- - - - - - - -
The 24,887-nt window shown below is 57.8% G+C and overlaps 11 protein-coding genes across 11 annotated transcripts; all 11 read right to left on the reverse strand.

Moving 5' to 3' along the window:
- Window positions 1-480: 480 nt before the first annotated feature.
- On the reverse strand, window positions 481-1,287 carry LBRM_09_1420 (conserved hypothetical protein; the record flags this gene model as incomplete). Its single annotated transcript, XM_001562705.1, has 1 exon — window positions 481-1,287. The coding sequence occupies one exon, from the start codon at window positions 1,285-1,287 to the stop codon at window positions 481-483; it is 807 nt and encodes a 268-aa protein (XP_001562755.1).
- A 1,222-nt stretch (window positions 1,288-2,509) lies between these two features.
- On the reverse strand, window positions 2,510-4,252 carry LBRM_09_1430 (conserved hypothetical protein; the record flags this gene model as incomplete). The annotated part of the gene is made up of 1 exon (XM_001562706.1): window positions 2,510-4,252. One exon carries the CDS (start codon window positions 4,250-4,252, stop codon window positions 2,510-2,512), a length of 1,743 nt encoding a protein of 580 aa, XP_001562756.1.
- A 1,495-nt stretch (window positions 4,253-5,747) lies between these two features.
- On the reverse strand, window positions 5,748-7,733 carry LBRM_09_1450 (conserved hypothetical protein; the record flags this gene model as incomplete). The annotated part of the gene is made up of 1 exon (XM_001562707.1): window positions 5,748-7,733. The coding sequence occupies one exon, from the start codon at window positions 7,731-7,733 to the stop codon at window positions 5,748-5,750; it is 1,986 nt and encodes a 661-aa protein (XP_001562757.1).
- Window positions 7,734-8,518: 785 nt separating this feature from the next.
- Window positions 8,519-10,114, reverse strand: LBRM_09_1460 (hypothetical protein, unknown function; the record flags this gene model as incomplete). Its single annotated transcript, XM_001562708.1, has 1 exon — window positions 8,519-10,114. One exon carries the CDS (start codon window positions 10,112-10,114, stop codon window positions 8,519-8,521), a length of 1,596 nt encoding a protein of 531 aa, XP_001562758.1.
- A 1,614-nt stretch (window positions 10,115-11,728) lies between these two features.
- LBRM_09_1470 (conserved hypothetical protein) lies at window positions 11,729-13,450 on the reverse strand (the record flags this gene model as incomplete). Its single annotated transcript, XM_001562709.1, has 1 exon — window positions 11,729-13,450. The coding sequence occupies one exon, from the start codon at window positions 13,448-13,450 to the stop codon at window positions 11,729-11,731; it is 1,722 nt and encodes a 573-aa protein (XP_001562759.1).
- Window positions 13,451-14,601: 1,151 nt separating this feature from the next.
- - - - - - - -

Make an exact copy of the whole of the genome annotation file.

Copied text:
The 24,887-nt window shown below is 57.8% G+C and overlaps 11 protein-coding genes across 11 annotated transcripts; all 11 read right to left on the reverse strand.

Moving 5' to 3' along the window:
- Window positions 1-480: 480 nt before the first annotated feature.
- On the reverse strand, window positions 481-1,287 carry LBRM_09_1420 (conserved hypothetical protein; the record flags this gene model as incomplete). Its single annotated transcript, XM_001562705.1, has 1 exon — window positions 481-1,287. The coding sequence occupies one exon, from the start codon at window positions 1,285-1,287 to the stop codon at window positions 481-483; it is 807 nt and encodes a 268-aa protein (XP_001562755.1).
- A 1,222-nt stretch (window positions 1,288-2,509) lies between these two features.
- On the reverse strand, window positions 2,510-4,252 carry LBRM_09_1430 (conserved hypothetical protein; the record flags this gene model as incomplete). The annotated part of the gene is made up of 1 exon (XM_001562706.1): window positions 2,510-4,252. One exon carries the CDS (start codon window positions 4,250-4,252, stop codon window positions 2,510-2,512), a length of 1,743 nt encoding a protein of 580 aa, XP_001562756.1.
- A 1,495-nt stretch (window positions 4,253-5,747) lies between these two features.
- On the reverse strand, window positions 5,748-7,733 carry LBRM_09_1450 (conserved hypothetical protein; the record flags this gene model as incomplete). The annotated part of the gene is made up of 1 exon (XM_001562707.1): window positions 5,748-7,733. The coding sequence occupies one exon, from the start codon at window positions 7,731-7,733 to the stop codon at window positions 5,748-5,750; it is 1,986 nt and encodes a 661-aa protein (XP_001562757.1).
- Window positions 7,734-8,518: 785 nt separating this feature from the next.
- Window positions 8,519-10,114, reverse strand: LBRM_09_1460 (hypothetical protein, unknown function; the record flags this gene model as incomplete). Its single annotated transcript, XM_001562708.1, has 1 exon — window positions 8,519-10,114. One exon carries the CDS (start codon window positions 10,112-10,114, stop codon window positions 8,519-8,521), a length of 1,596 nt encoding a protein of 531 aa, XP_001562758.1.
- A 1,614-nt stretch (window positions 10,115-11,728) lies between these two features.
- LBRM_09_1470 (conserved hypothetical protein) lies at window positions 11,729-13,450 on the reverse strand (the record flags this gene model as incomplete). Its single annotated transcript, XM_001562709.1, has 1 exon — window positions 11,729-13,450. The coding sequence occupies one exon, from the start codon at window positions 13,448-13,450 to the stop codon at window positions 11,729-11,731; it is 1,722 nt and encodes a 573-aa protein (XP_001562759.1).
- Window positions 13,451-14,601: 1,151 nt separating this feature from the next.